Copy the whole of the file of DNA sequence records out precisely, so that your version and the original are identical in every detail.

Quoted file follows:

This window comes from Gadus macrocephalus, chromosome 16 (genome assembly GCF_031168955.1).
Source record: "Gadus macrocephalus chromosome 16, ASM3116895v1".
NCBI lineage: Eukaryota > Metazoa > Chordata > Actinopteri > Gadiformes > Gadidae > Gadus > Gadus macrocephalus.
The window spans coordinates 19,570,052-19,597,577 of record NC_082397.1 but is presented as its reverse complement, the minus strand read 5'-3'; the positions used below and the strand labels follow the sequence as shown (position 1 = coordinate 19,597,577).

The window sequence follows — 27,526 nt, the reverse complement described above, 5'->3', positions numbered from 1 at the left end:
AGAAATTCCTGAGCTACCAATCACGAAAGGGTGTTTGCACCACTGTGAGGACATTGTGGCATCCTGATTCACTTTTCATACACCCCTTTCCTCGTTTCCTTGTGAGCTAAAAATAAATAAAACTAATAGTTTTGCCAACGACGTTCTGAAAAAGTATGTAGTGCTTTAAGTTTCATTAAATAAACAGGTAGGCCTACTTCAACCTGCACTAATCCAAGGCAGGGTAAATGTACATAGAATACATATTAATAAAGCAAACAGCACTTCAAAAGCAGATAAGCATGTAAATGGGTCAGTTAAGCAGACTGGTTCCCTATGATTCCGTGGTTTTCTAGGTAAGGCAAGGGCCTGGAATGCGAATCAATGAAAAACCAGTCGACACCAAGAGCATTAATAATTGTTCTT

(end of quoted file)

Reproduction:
This window comes from Gadus macrocephalus, chromosome 16 (genome assembly GCF_031168955.1).
Source record: "Gadus macrocephalus chromosome 16, ASM3116895v1".
NCBI lineage: Eukaryota > Metazoa > Chordata > Actinopteri > Gadiformes > Gadidae > Gadus > Gadus macrocephalus.
The window spans coordinates 19,570,052-19,597,577 of record NC_082397.1 but is presented as its reverse complement, the minus strand read 5'-3'; the positions used below and the strand labels follow the sequence as shown (position 1 = coordinate 19,597,577).

The window sequence follows — 27,526 nt, the reverse complement described above, 5'->3', positions numbered from 1 at the left end:
AGAAATTCCTGAGCTACCAATCACGAAAGGGTGTTTGCACCACTGTGAGGACATTGTGGCATCCTGATTCACTTTTCATACACCCCTTTCCTCGTTTCCTTGTGAGCTAAAAATAAATAAAACTAATAGTTTTGCCAACGACGTTCTGAAAAAGTATGTAGTGCTTTAAGTTTCATTAAATAAACAGGTAGGCCTACTTCAACCTGCACTAATCCAAGGCAGGGTAAATGTACATAGAATACATATTAATAAAGCAAACAGCACTTCAAAAGCAGATAAGCATGTAAATGGGTCAGTTAAGCAGACTGGTTCCCTATGATTCCGTGGTTTTCTAGGTAAGGCAAGGGCCTGGAATGCGAATCAATGAAAAACCAGTCGACACCAAGAGCATTAATAATTGTTCTT